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Odd violin grip?


Tofuzzle

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Hi guys,

 

I'm really confused by my bow grip. My tutor told me to have my thumb on the rubber/leather pad, quite far up it, to the point where my thumb is almost on the divide between the pad and the metal coil/strip thing, rather than having it between the frog and the pad, as most guides tend to advise. Is this a viable bow grip that people do use, because I can't find any reference online to anyone else using/teaching this method?

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To some degree, it depends on what sort of music you're playing/learning.  What kind of music are you learning?  I have seen some traditional American and European fiddle players hold the bow in that spot and heard fine traditional music come out of it; I have assumed this was either because they were using clumsy bows, or perhaps the practice has been passed down for a couple of centuries from when the shorter "baroque" bow was used, and they are just comfortable with the shorter reach.  I can't imagine trying to play classical European music in this way, and as someone who plays a variety of traditional fiddle styles, I see no reason not to use a conventional bow grip if you are using a decent bow.  It makes things easier, you have more options...it really is better in every way.  I suspect that players who do this nowadays are trying to look more "old time" or something, but, really...why?  I guess if someone likes holding it some other way, then--sure, whatever, suit yourself--but I'm a little mystified why someone would teach it.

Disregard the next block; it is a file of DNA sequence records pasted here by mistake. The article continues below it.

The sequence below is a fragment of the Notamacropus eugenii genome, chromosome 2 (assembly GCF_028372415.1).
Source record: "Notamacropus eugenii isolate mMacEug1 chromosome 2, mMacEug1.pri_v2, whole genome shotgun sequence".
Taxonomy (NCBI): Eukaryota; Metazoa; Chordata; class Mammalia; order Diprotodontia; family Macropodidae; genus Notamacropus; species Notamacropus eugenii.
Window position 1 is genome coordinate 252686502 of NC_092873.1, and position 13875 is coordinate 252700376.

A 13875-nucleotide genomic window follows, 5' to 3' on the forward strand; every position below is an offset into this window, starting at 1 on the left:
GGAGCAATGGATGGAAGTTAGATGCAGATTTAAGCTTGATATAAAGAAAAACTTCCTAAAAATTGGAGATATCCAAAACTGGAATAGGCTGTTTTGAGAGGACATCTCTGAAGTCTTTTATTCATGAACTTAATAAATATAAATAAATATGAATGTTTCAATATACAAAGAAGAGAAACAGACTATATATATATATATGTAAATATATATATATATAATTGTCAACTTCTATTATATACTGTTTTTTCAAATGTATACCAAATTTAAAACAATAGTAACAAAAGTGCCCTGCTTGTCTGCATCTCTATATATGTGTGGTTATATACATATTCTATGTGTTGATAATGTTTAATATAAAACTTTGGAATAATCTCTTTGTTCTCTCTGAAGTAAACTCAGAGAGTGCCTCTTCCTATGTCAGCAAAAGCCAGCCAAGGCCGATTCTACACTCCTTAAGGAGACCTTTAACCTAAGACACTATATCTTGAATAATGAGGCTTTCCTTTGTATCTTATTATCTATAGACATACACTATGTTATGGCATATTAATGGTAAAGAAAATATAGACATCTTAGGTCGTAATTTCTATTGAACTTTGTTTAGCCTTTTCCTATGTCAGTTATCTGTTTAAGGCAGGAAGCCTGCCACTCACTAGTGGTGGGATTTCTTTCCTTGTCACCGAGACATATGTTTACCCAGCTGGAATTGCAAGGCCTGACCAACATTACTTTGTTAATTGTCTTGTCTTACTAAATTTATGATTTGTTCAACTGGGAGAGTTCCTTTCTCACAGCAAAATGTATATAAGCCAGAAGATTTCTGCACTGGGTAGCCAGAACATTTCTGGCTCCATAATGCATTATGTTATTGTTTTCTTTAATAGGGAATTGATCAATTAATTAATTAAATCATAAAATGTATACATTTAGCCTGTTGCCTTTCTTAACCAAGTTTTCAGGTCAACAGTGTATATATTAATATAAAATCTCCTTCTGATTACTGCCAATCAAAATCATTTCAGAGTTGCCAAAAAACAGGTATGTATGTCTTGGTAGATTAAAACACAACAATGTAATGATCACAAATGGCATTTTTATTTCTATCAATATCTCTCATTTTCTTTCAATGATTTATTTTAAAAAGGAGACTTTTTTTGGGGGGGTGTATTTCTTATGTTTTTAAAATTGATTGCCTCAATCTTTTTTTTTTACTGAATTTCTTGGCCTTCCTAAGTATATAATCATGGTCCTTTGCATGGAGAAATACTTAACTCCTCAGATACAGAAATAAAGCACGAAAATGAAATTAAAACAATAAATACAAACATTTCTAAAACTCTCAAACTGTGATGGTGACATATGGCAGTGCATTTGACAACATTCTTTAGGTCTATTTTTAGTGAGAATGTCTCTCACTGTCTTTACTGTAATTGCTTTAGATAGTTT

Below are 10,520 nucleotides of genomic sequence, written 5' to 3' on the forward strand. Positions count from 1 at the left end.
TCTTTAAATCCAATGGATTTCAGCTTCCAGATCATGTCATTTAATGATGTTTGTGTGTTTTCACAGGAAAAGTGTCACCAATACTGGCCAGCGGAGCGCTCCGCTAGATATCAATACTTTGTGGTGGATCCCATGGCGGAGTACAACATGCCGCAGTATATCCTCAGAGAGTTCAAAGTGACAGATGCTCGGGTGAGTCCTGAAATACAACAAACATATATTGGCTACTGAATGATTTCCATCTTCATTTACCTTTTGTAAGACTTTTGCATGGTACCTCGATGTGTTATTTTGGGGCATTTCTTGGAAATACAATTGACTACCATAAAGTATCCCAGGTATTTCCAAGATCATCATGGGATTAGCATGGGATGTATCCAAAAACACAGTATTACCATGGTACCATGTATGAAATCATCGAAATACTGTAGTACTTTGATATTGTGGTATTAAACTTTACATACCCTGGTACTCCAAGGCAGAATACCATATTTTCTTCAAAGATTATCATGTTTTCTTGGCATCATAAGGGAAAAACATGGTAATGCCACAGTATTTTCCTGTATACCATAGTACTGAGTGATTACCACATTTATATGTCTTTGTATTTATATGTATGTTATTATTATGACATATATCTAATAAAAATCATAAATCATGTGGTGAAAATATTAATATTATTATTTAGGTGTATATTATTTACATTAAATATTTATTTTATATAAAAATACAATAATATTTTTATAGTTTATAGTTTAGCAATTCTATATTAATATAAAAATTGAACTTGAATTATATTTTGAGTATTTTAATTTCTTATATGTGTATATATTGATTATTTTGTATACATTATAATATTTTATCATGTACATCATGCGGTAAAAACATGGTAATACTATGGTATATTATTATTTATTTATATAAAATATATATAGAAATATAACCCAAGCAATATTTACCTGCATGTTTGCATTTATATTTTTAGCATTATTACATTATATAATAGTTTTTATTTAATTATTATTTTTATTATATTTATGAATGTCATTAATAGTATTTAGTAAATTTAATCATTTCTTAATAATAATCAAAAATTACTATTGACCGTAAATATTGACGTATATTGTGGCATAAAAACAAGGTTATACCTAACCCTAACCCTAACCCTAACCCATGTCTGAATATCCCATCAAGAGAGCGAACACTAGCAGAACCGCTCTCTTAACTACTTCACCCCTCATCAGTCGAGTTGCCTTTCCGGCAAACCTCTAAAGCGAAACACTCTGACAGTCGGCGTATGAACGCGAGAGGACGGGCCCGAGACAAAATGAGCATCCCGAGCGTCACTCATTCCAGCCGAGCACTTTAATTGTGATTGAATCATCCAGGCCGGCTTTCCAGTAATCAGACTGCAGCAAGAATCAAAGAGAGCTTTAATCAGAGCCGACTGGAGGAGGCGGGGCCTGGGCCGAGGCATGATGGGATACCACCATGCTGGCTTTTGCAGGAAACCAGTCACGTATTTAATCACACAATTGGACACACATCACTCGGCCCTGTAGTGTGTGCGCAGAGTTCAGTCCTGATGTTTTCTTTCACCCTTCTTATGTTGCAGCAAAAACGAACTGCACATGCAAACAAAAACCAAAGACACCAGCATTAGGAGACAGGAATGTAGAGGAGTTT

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Well I'm a beginner and I've only had about 8 lessons. My tutor's running me through the ABRSM syllabus, so we're on the Bronze book at the moment. I'm going to ask her on Wednesday why, it just struck me ass odd as I've not seen it documented anywhere else. Most people tend to use the Russian or Franco-Belgian or German method - or, at least, that's what most people suggest using when you're learning.